When colleges and universities open their doors once more, what lessons will have been learned from the COVID-19 crisis? And, asks Chris Thomson, when is the right time to start planning the next steps?
Since the very first cases of coronavirus were confirmed in the UK, members of government, scientists and health advisers have been aligned on one key message: when it comes to our national response, timing is all. In March, that meant closing universities, colleges, schools, restaurants, pubs and many workplaces - but for how long will doors remain bolted?
Some say it’s too early to start planning a get-out strategy from the effects of COVID-19 – but I think we need to see some light at the end of the tunnel. When colleges and universities open their doors once more, what will they have learned from this crisis? While there are many ‘known unknowns’, these needn’t prevent education leaders thinking about what the future may look like.
Step 1: Pause
Taking time to recognise what colleagues have achieved through this crisis is important. While many solutions to the enforced lockdown will have been imperfect, a huge collective effort has gone into responding quickly and, often, in radical ways.
There have been emotional and financial costs, but now is not the time to rush in with solutions. People are exhausted and dealing with trauma. Staff and students will need time to decompress and take stock of their new environment – social, economic, personal, as well as physical.
Step 2: Listen
At any time, but particularly during and immediately after a crisis, leaders have lots to gain from listening to staff and students. What has the experience been like for them? What worked well to support teaching and facilitating learning? What hasn’t? What had a positive effect on wellbeing? What thoughts do people have about the future, and what next steps would they recommend?
Hearing these stories will not only enable leaders to gather intelligence, it will help everyone make sense of their experience, allowing them to take back agency and re-establish a sense of control that was taken from them when the pandemic tipped normality upside down.
It’s easy for voices to get lost in this process. Making listening an active and collaborative process, Jisc recently spoke with teaching and learning practitioners (pdf) throughout the UK, hearing about their professional practice. Jisc colleagues and sector experts are now undertaking a similar exercise in light of the COVID-19 situation. We plan to share our findings and methodology to support institutions wishing to model their own conversations.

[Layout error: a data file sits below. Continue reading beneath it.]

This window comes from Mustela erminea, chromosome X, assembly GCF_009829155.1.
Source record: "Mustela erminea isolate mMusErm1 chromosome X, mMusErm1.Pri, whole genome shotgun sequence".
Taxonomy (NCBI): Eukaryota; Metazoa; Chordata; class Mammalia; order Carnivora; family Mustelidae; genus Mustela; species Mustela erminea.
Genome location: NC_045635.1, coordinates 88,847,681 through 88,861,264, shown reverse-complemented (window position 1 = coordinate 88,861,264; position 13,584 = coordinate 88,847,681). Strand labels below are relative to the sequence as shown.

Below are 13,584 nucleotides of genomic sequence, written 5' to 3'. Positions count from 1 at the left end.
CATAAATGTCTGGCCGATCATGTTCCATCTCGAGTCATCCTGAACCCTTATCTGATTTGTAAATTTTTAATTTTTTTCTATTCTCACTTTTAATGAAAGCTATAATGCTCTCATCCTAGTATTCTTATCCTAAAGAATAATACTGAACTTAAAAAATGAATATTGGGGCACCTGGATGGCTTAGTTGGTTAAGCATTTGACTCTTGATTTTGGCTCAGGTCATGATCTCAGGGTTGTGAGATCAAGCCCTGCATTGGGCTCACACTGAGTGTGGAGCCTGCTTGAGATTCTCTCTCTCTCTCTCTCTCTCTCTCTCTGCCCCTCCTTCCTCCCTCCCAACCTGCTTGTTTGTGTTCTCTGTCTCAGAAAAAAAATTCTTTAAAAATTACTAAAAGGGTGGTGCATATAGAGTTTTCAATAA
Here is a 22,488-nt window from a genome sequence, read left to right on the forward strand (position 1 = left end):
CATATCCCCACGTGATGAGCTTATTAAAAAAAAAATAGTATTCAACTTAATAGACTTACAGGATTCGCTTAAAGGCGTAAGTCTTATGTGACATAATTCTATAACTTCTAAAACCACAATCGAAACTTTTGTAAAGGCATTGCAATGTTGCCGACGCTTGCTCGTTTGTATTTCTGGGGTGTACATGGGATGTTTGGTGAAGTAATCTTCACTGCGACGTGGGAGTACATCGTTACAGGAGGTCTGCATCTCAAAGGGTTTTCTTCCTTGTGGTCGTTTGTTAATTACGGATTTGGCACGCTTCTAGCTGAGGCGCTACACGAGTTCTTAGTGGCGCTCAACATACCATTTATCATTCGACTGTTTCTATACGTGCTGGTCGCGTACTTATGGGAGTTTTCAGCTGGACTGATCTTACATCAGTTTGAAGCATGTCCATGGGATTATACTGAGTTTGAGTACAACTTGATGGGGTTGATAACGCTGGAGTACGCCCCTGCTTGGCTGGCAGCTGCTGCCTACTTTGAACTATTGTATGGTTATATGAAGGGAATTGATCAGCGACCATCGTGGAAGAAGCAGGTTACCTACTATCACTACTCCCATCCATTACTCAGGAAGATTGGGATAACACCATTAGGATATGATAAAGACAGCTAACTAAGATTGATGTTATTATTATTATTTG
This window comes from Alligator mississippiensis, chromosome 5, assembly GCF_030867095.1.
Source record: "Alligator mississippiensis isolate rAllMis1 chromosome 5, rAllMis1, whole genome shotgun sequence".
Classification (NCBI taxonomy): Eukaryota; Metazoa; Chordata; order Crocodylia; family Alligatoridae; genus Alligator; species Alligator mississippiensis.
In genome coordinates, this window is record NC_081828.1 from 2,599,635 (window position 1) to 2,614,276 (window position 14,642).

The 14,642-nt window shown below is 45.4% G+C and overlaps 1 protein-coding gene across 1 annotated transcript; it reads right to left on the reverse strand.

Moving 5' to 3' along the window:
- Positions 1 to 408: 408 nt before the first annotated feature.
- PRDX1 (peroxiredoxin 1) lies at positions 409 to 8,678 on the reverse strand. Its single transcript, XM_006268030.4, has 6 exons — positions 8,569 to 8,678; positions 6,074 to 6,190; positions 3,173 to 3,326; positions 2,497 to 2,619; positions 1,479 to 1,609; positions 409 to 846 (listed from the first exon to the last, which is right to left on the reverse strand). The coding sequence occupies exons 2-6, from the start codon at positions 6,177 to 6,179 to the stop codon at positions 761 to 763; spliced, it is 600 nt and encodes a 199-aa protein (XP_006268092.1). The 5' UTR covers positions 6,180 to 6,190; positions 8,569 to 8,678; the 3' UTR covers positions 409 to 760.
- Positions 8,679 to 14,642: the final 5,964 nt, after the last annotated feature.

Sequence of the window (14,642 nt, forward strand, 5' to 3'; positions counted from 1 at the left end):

Step 3: Reflect
When the crisis is over, a ‘start-stop-continue’ exercise may support immediate decision-making, if approached in a spirit of collaboration and appreciative enquiry, rather than as a fault-finding exercise. For example:
Start (or increase)
- What, in hindsight, would have been helpful to have in place before the emergency? Perhaps circumstances meant organisations weren’t aware of a specific need, or perhaps there was a lack of resource or opportunity to make an important change
- If this all happens again tomorrow, what must be in place?
Stop (or reduce)
- Did aspects of the former ‘business as usual’ prevent the organisation from responding to the crisis in the way leaders envisaged?
- To keep the show on the road, were any new systems adopted or did any practices emerge that, on reflection, won’t be sustainable once the emergency is over?
- Look through the lens of organisational and personal values. Does it reflect tensions? What are the implications of turning off the elements highlighted above?
Continue (or improve)
- What has happened, or what has been done, that is worth preserving?
- What resources are required to enable these things to continue?
Step 4: Plan
Eventually, leaders will need to develop a long-term, get-out strategy – but that will only be possible once the new environment becomes clear. Some ‘knowns’ might emerge quickly while other impacts take years to become apparent. And timing, as we know, is crucial.
Jisc has produced guidance on developing a PESTLE analysis - finding ways to balance political, economic and social impacts with technological tools, new legal frameworks and environmental considerations. This could provide ideas on how to plan ahead.
But however college and university leaders approach the end of lockdown, the impacts of COVID-19 will be fundamental and systemic.